Approximately 120 Mora kindergartners got to see, pet and learn all about 11 different farm animals and to see an antique tractor on their visit to the Byron and Ginny Anderson farm in Knife Lake Township on May 29. The farm tour was organized and hosted for the 23rd year by Ginny Anderson, Knife River Ramblers 4-H Club leader, and 4-H club members and alumni. In those 23 years over 2000 kindergartners age 5 and 6 have visited the beautiful farmstead that the Andersons call home.
It was not always like this as Ginny’s family, the Langs, grew up in North Minneapolis. Their father and mother used to take their 10 children on Sunday road trips in different directions from the cities to see farms in the country. In 1977 the family moved to Mora south of Knife Lake. Ginny’s love for animals grew as she worked with her father on the farm with horses, sheep, pigs, chickens, geese and her dad’s favorite, Jersey dairy cows.
Long story short, Ginny married a farmer, Byron Anderson, and they raised three farm kids. She has also shared her love for children and animals by being the Knife River Ramblers 4-H Club leader for that time. She has also been the county fair sheep superintendent and has always encouraged and helped 4-H members to learn new things by raising animals. “The best thing that we grow here, I always say, are good kids,” said Ginny.
Ginny started this kindergarten farm tour in an effort to educate the next generation where food comes from and where animals live. It also was an opportunity for 4-H members and alumni who have raised and exhibited animals to show and tell the kindergartners about their favorite animals.
Ginny said, “These children come here with wide eyes, curiosity brimming over to touch, feel and smell. Their little minds soak up facts and stories about each specie of farm animal and tractors from real farm kids. I could see from afar, which ones ‘got it’ – the bug for this life we call farming.”
She added that they learn that it’s not all about petting cute animals. “Sometimes it’s tears as I explain why we have to bottle feed a lamb or calf. They hopefully realize that it’s all done out of love for this life and animals. I’ve had many kids beg their parents to come visit again and many have become the best 4-Hers,” she said.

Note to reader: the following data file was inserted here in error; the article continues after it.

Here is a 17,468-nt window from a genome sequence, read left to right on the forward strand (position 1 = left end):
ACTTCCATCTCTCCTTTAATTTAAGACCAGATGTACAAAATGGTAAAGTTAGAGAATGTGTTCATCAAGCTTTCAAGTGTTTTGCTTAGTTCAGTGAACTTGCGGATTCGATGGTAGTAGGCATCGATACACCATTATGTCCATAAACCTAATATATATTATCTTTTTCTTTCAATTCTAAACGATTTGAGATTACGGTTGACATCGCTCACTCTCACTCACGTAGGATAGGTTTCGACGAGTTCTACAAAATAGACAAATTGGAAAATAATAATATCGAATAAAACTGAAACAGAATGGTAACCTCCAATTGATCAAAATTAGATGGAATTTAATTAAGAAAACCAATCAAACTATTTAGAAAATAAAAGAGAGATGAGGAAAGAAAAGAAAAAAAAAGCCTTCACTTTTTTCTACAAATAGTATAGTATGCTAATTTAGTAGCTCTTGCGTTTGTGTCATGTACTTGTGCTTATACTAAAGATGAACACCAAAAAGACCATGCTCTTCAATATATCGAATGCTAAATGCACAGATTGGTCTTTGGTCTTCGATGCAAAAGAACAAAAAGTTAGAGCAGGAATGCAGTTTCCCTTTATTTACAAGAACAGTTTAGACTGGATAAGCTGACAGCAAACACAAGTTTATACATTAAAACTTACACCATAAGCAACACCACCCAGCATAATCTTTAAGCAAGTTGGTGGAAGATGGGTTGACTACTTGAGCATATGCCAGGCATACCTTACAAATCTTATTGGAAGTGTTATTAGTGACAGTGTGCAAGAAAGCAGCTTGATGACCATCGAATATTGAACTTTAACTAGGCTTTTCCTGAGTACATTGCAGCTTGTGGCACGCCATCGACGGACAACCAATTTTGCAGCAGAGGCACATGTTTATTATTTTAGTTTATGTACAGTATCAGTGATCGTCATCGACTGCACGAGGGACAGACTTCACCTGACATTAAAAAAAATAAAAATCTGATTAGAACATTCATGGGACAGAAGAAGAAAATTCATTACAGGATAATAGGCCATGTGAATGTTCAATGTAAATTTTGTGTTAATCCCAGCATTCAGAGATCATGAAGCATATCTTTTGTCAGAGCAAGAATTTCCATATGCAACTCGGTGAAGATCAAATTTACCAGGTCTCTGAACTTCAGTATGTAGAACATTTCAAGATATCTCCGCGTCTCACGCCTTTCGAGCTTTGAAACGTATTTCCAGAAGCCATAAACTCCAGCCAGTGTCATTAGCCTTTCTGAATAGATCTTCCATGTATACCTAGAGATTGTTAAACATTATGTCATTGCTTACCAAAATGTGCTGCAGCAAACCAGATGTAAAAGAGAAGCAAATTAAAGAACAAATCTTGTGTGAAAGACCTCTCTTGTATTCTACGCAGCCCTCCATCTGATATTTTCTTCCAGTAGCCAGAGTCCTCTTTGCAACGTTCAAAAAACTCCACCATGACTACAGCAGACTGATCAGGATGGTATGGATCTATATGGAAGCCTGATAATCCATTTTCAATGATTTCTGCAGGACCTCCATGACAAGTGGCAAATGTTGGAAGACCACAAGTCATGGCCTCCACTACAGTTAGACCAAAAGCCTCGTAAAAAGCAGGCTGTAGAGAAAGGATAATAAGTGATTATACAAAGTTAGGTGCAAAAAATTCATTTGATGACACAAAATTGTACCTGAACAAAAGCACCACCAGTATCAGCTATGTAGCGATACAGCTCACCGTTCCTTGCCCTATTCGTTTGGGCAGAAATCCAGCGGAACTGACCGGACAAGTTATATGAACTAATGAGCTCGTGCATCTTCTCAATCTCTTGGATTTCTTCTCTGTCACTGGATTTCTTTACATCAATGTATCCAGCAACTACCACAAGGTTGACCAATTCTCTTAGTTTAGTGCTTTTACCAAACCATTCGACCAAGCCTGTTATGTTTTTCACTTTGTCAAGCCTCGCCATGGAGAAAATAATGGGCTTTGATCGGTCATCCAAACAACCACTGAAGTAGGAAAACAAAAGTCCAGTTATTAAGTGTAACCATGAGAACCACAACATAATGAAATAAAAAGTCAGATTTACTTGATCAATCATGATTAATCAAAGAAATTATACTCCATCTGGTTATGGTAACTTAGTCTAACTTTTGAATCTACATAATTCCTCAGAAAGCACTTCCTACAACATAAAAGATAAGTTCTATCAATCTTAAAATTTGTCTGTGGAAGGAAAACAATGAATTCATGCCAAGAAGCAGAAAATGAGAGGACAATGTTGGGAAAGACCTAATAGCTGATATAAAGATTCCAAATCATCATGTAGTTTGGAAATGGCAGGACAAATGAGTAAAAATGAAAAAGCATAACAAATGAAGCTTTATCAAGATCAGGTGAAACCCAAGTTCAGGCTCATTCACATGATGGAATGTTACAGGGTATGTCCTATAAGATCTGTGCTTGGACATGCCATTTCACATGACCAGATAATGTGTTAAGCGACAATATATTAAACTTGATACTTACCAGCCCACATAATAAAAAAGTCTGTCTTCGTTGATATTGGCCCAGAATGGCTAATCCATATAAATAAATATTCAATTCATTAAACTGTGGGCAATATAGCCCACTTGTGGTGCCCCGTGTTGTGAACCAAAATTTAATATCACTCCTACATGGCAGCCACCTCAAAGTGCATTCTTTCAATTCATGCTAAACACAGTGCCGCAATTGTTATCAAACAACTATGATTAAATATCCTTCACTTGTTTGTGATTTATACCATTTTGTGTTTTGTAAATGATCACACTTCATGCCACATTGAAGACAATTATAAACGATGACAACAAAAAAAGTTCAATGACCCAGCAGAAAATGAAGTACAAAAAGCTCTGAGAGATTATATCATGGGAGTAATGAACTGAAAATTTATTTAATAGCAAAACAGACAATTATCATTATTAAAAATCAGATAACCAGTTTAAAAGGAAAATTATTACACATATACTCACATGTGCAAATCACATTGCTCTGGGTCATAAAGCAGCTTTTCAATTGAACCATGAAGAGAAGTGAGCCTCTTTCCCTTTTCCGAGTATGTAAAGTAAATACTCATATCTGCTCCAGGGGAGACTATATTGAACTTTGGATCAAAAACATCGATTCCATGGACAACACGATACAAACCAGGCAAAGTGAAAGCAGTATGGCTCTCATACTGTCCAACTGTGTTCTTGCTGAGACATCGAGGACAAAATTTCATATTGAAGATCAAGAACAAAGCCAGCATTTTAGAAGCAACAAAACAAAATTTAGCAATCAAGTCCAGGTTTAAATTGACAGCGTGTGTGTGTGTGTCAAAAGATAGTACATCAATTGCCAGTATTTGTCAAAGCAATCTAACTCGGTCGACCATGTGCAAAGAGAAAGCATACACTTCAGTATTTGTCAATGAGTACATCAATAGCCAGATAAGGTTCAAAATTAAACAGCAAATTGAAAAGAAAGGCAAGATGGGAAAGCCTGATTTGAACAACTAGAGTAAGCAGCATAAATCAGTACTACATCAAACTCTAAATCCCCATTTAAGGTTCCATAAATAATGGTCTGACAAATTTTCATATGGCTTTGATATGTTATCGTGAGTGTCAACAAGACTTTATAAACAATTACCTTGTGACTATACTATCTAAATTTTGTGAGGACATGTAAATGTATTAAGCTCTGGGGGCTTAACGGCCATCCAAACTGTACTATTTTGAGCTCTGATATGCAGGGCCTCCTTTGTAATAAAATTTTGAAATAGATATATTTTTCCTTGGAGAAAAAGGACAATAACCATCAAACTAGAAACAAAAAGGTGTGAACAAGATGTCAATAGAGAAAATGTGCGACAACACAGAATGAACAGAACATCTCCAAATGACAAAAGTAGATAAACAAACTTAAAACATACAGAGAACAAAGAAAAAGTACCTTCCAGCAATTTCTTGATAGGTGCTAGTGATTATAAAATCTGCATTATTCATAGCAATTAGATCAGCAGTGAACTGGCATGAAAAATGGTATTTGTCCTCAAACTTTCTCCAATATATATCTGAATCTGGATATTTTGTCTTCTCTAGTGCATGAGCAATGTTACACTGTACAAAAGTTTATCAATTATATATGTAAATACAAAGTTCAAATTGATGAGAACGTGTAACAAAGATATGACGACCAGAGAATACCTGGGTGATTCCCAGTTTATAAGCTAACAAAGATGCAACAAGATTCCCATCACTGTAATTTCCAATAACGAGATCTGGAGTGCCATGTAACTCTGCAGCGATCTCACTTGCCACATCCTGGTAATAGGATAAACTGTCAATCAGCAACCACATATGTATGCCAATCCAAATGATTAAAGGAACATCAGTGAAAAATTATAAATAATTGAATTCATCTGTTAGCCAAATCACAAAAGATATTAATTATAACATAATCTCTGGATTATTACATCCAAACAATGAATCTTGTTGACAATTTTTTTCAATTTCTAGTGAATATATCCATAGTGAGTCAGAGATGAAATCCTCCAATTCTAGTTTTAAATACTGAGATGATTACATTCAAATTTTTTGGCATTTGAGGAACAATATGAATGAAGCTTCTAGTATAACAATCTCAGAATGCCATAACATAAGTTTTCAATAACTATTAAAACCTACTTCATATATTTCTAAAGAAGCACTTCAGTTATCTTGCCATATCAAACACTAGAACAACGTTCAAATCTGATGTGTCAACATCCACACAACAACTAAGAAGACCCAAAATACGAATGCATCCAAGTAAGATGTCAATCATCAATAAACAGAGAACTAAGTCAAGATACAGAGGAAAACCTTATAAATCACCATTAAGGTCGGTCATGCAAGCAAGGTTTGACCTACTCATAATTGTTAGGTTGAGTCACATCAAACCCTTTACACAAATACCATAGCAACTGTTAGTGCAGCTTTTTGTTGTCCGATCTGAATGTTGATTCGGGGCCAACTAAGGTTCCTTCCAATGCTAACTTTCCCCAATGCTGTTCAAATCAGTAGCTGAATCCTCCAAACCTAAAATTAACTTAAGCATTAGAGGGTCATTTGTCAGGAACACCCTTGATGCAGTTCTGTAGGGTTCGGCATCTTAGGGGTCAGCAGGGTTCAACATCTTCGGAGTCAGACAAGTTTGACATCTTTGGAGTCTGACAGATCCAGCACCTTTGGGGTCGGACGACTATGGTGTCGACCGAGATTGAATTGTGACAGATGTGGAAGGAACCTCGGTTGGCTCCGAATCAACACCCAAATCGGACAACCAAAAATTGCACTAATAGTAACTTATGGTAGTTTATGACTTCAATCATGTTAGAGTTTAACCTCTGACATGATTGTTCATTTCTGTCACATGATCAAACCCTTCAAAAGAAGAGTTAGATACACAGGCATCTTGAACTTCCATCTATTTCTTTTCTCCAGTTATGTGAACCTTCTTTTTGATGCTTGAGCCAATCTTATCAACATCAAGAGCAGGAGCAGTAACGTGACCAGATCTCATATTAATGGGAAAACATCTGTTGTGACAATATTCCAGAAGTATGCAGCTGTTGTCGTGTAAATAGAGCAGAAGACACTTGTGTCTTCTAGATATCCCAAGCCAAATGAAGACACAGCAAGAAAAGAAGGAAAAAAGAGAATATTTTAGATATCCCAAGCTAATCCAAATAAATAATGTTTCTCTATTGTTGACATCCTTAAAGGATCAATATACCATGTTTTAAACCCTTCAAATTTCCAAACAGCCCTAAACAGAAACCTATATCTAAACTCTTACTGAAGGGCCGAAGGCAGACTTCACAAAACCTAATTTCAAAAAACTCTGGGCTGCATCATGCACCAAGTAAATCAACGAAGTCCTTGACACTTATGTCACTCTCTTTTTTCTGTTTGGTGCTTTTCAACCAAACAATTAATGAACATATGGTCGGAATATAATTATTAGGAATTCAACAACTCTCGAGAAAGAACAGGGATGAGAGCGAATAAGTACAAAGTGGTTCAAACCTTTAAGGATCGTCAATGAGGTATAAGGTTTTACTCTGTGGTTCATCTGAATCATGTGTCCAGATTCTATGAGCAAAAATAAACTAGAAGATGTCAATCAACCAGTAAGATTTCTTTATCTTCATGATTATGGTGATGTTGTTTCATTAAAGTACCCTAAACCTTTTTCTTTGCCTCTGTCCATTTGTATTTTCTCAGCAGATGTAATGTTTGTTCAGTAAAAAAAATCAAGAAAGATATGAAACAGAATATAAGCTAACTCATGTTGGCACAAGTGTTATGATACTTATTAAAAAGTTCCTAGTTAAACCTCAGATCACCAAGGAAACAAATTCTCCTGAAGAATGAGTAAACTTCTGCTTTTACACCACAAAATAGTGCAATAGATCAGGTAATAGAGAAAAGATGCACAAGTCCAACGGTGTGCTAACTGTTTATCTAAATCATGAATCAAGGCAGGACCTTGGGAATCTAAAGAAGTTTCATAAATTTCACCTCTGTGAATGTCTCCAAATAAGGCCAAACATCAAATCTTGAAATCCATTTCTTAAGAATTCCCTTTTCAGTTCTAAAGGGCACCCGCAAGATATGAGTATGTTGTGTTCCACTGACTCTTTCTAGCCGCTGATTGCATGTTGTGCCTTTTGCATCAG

At the tour the students had a chance to rotate with their teacher and classmates to nine different learning stations. Listed here are the animals and stations and volunteers who brought and taught each animal
Rabbits – Hailey Lankford and Casey Degraw
Donkey – Casey Degraw
Horse – LeRoy Sipes and daughter Jodi
Pigs – Dylan and McKayla Nelson
Dairy calf – Emma Coleman (Becky Steuber)
Beef – Andersons (Becky Steuber)
Chickens - Andersons- (Emma Coleman and Tanner Schiferli)
Sheep – Andersons (Rebecca Anderson)
Goat – Andersons (Grace Anderson)
Ducks and Alpaca – Kelsey Johnson
Antique 1940 Farmall tractor – Dale Hawkins
The teachers were given a scavenger hunt sheet for their class to check off each of the animals that they had seen. One teacher summarized their experience when she said, “There was a lot of work put into it. The children were so excited for it and enjoyed it all.”
Ginny summed up the day by saying, “I hope they come away with a new appreciation why farmers do what they do. Also, an appreciation for the little things, the fantastic smell of new mowed hay, the sounds of birds and frogs, the knowledge of where food comes from and my absolute favorite: the miracle of birth. I hope each child went home and shared with their parents what they saw, touched and learned today from so many of my favorite people – 4-Hers and farmers. The tour could not have continued all of these years without them.”